VELCO proposes New Haven facility
NEW HAVEN — Vermont Electric Power Company (VELCO) has proposed building a backup operations facility in New Haven.
The 18,000-square-foot, two-story building, which VELCO hopes to begin constructing this summer, would be located on property it already owns — 760 Main St., just east of its current substation — and would be set back roughly 500 feet from the road, according to the 45-Day Notice of Project Filing the company sent to the Vermont Public Utility Commission (PUC) on Sept. 24, 2019.
VELCO presented the project to the town of New Haven on Oct. 7 and has met with the selectboard and development review board to discuss the project.
“The selectboard has not taken a position on this project, but it has asked for clarification about a few issues — noise, screening, building design, etc.,” said New Haven Town Administrator Aaron Brown, who added that from his perspective, “VELCO has been very cooperative working with (New Haven) to ensure this project fits goals for the town and region.”
According to VELCO, the project is driven by the need to construct a new backup control and data center that meets certain regulatory requirements its current backup facility lacks.
“VELCO is required (by national and regional reliability standards) to have primary and backup facilities that do not depend on each other and must be able to bring the backup facility online within two hours after a loss of the primary operations center,” the company said in the Sept. 24 letter. “VELCO’s current backup facility (in Rutland) is too close to the primary facility such that a significant weather event or other event poses a high risk of impacting both facilities.”
The New Haven building would serve the following functions:
• backup operations center.
• systems operator training facility.
• data center.
• incident command center.
• second office building to be used in the event of a disaster at VELCO’s Rutland headquarters.
• office space for utility-related meetings.
The facility could also be made available as an incident command post for the Vermont National Guard, according to VELCO’s project manager, Peter Lind, who gave the Oct. 7 public presentation and answered questions from town residents.
VELCO considered a number of sites around the state but chose New Haven because it had the most positive factors, including:
• meeting the required distance from VELCO’s main operations center.
• proximity to a number of the state’s electric distribution utilities.
• its location on property VELCO already owns, with quick access to U.S. Route 7.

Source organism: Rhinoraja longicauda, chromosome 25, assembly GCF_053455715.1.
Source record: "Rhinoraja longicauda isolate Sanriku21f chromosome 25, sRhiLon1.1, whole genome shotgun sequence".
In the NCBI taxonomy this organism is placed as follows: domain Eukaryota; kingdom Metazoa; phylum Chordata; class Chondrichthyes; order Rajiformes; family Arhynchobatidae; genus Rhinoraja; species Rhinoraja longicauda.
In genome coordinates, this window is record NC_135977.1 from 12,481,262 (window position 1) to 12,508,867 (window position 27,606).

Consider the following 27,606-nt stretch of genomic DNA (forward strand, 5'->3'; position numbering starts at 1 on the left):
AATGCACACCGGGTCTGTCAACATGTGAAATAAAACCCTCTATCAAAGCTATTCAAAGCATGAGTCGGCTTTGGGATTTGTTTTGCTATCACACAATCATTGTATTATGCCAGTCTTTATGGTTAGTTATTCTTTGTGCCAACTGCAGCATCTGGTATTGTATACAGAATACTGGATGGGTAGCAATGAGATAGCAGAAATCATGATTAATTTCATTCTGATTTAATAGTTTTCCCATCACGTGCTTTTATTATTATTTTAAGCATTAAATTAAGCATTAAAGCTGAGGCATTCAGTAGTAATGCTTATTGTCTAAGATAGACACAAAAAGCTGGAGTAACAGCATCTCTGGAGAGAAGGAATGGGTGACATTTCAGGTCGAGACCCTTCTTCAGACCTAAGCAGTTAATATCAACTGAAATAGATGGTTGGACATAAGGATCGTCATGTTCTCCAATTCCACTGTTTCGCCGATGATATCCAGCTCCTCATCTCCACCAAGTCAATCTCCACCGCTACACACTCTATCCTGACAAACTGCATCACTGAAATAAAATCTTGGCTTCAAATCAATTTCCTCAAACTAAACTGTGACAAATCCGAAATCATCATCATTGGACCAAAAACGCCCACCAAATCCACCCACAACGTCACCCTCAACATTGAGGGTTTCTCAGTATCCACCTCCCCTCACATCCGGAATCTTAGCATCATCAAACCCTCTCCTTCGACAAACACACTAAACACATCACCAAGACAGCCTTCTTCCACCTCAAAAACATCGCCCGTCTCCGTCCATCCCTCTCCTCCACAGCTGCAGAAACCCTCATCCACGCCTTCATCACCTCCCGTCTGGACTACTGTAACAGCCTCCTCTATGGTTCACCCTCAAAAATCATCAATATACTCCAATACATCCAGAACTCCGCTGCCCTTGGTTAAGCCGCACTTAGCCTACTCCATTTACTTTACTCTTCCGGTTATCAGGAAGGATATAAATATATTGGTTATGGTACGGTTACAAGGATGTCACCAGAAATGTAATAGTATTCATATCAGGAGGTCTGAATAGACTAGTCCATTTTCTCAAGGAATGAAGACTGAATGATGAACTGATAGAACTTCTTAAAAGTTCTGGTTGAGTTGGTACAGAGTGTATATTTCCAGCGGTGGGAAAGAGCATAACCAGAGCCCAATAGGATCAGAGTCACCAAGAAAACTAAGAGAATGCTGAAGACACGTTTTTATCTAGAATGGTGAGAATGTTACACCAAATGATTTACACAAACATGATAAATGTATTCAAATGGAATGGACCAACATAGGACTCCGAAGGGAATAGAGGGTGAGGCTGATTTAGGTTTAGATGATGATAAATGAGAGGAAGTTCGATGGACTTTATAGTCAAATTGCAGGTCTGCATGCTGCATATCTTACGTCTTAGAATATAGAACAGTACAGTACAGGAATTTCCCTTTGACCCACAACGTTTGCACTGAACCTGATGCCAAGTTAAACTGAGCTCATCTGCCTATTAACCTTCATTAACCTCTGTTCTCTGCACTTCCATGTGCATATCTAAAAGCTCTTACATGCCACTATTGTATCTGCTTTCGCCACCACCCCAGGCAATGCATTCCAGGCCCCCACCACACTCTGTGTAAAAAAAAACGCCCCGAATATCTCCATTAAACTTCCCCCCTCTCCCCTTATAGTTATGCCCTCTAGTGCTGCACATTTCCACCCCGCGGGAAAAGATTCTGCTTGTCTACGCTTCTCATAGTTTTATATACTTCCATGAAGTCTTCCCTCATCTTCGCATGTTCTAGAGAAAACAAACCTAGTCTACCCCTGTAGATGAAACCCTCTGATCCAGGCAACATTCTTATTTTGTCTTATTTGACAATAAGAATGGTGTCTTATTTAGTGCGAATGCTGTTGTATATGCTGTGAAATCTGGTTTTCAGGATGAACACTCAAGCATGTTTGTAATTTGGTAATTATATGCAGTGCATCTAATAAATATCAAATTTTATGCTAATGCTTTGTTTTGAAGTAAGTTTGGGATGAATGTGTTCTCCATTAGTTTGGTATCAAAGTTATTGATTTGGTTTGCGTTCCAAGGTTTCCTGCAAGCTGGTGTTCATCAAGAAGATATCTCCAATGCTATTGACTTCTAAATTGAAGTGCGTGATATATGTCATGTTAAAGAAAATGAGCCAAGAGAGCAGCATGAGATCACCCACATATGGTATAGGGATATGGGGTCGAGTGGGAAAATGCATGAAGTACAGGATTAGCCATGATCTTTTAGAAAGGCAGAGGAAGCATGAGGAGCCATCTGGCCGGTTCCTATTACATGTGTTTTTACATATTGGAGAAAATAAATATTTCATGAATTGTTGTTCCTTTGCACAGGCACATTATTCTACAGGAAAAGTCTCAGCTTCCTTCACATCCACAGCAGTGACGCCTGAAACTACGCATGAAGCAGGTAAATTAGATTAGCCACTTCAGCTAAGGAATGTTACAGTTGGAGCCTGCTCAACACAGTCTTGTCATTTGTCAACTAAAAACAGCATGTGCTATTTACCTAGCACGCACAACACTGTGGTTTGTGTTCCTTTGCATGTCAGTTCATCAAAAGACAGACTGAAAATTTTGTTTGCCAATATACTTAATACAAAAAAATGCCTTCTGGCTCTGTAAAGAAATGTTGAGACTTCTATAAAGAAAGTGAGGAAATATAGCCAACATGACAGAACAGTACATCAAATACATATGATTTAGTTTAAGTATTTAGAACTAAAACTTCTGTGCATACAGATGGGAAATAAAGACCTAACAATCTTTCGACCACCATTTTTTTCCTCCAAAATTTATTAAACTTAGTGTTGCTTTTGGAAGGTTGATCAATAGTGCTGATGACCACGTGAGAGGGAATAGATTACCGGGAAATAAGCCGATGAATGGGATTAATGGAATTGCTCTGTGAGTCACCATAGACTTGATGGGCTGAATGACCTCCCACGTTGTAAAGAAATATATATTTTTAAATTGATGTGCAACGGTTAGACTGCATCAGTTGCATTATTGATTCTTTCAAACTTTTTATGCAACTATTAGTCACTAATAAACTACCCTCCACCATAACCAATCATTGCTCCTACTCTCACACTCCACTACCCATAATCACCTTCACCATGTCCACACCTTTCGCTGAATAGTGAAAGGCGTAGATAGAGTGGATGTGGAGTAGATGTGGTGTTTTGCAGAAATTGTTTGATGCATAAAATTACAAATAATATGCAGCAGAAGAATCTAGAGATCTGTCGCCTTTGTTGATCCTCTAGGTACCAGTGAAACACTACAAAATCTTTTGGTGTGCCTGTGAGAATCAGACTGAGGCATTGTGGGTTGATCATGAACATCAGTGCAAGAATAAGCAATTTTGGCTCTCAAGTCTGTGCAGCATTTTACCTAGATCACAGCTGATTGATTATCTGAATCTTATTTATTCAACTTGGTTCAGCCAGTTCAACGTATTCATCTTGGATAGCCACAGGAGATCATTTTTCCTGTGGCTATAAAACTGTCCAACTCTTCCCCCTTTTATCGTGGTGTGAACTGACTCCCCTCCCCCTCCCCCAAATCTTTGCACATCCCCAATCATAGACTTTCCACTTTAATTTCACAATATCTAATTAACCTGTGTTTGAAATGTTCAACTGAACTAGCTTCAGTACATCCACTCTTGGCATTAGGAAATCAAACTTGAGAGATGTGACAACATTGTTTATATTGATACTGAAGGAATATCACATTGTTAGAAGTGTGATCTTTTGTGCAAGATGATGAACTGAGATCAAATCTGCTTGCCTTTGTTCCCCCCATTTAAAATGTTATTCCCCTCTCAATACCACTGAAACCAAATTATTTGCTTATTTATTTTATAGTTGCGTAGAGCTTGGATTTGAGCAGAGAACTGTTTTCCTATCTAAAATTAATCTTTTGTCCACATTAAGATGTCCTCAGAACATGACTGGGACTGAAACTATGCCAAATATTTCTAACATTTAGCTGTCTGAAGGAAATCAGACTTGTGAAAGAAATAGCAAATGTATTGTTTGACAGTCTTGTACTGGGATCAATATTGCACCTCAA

The building would be unstaffed, except during emergency use or for training and meetings, though key personnel would make regular and non-routine site visits. VELCO predicted in its Sept. 24 letter that the project would pose no long-term traffic impacts in New Haven.
The proposed design takes into account a number of aesthetic and practical considerations.
The energy-efficient building would be designed to blend in with its rural surroundings, Lind said in the Oct. 7 presentation.
Two backup emergency generators would be designed to minimize sound emissions and would be housed in a separate, enclosed building, while two chiller fans would be placed behind a retaining wall, which would act as a sound barrier for neighbors to the west.
An eight-food-tall chain-link security fence would surround the perimeter of the building.
Late last autumn, Maggie Eaton, a member of the New Haven planning commission’s energy committee, asked VELCO to specify how much energy the proposed facility would consume. According to the committee’s Dec. 20 meeting minutes, Eaton had expressed concern that the additional energy consumption might make it more difficult for New Haven to meet the energy-use-reduction targets specified in its energy plan. Company officials told Eaton at the time that the information was not yet available.
VELCO filed a request with the Vermont Public Utility Commission (PUC) for a Certificate of Public Good on Nov. 15, according to Communications and Policy Advocate Shana Louiselle.
The company said on its website that it hopes to start construction on the facility this August and to complete the project in the fall or winter of 2022.
Reach Christopher Ross at [email protected].
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